From Pythagoras to Fourier and From Geometry to Nature

DOI: https://doi.org/10.55060/b.p2fg2n.ch002.220215.005

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We recall, in a schematic way, the basic definitions about sequences and series [62].

A **sequence** is a function defined on the set **N** of integers (*n* ∈ **N**).

A property is said to be *definitively* true if it holds for all integer indices greater than a given value.

The **sequence**

The **sequence** *n* diverges positively. We write: *n* → +∞.

The **sequence** {(−1)^{n}} is indeterminate: it does not admit a limit.

The **sequence** {*a _{n}*} converges to the limit

The **sequence** {*a _{n}*} is convergent if and only if ∀

The **sequence** {*a _{n}*} diverges positively ⇔ ∀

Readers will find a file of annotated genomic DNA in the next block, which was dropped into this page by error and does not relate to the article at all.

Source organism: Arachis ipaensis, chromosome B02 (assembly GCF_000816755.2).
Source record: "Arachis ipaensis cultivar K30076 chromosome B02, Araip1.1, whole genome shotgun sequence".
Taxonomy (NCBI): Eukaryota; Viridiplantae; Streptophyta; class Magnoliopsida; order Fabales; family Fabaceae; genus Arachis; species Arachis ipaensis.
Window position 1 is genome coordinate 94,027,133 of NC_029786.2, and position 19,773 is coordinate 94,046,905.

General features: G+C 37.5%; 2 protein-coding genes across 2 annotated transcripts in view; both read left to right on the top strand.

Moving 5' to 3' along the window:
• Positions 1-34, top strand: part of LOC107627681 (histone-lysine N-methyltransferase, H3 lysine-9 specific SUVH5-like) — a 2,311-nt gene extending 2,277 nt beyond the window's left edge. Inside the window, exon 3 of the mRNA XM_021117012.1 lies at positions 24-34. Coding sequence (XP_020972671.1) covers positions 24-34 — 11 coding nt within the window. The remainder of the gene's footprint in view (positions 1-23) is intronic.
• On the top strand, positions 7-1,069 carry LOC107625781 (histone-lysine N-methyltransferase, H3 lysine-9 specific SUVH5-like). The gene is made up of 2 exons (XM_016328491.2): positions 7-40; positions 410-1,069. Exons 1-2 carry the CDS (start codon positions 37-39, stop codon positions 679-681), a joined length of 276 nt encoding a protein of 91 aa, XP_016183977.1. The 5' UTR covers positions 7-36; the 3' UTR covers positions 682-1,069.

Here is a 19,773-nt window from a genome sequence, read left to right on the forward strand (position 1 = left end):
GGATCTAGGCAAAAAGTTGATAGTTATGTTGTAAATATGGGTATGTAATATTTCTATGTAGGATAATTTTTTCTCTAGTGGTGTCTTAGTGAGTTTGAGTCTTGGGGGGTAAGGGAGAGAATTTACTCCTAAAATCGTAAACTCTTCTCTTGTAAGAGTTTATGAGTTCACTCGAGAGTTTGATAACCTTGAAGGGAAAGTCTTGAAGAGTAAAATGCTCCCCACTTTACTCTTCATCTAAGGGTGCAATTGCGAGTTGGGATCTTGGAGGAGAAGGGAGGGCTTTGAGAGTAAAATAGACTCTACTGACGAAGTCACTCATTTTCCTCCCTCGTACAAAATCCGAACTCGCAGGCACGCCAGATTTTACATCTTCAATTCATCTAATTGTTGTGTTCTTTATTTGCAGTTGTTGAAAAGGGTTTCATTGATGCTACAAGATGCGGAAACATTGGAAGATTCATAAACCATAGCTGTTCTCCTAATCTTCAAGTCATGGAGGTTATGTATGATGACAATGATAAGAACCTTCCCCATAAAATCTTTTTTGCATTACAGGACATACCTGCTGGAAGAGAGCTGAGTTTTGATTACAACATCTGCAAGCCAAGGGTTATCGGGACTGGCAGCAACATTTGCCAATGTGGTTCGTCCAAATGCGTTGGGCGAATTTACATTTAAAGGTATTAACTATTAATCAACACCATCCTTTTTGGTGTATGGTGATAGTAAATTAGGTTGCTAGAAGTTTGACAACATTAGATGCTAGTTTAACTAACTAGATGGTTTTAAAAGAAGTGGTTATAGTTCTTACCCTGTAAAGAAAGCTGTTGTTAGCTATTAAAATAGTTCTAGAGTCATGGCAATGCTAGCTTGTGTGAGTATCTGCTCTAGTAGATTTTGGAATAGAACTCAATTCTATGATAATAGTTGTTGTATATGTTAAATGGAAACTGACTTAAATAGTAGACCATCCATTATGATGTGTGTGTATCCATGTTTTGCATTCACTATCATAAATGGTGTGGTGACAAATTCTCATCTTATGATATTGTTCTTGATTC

A **series** is the sum of the terms of a sequence:

The study of **series** reduces to that of the **sequence** of partial sums:

If {*s _{n}*} →

If {*s _{n}*} → +∞ the

If {*s _{n}*} does not have a limit the

The **series** of Zeno’s paradox is convergent:

The harmonic **series** is positively divergent:

The **series**

If {*a _{n}*} depends on

For example, the **series** of functions *S*(*x*) in (*a*,* b*) if ∀*x* ∈ (*a*,* b*) we have:

The convergence of this **series** is uniform in [*α*,* β*] ⊂ (*a*,* b*) if:

It is proven that the limit of a uniformly convergent **sequence** of continuous functions is a continuous function.

Example: consider the geometric **series**

Recalling the equation 1 − *x ^{n}* = (1 −

Since:

Moreover, the convergence cannot be uniform in [−1, 1], but only in intervals of the type [*α*,* β*] ⊂ (−1, 1).